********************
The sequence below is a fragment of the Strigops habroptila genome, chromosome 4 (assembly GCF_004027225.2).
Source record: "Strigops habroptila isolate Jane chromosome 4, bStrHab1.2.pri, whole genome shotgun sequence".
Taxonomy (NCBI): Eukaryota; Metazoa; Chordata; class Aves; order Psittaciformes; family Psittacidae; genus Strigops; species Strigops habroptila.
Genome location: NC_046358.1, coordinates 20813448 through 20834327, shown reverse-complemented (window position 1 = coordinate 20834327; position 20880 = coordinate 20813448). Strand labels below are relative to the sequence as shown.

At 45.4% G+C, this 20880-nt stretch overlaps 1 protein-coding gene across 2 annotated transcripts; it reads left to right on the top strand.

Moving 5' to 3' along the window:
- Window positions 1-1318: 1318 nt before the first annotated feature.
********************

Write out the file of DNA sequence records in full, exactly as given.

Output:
The sequence below is a fragment of the Strigops habroptila genome, chromosome 4 (assembly GCF_004027225.2).
Source record: "Strigops habroptila isolate Jane chromosome 4, bStrHab1.2.pri, whole genome shotgun sequence".
Taxonomy (NCBI): Eukaryota; Metazoa; Chordata; class Aves; order Psittaciformes; family Psittacidae; genus Strigops; species Strigops habroptila.
Genome location: NC_046358.1, coordinates 20813448 through 20834327, shown reverse-complemented (window position 1 = coordinate 20834327; position 20880 = coordinate 20813448). Strand labels below are relative to the sequence as shown.

At 45.4% G+C, this 20880-nt stretch overlaps 1 protein-coding gene across 2 annotated transcripts; it reads left to right on the top strand.

Moving 5' to 3' along the window:
- Window positions 1-1318: 1318 nt before the first annotated feature.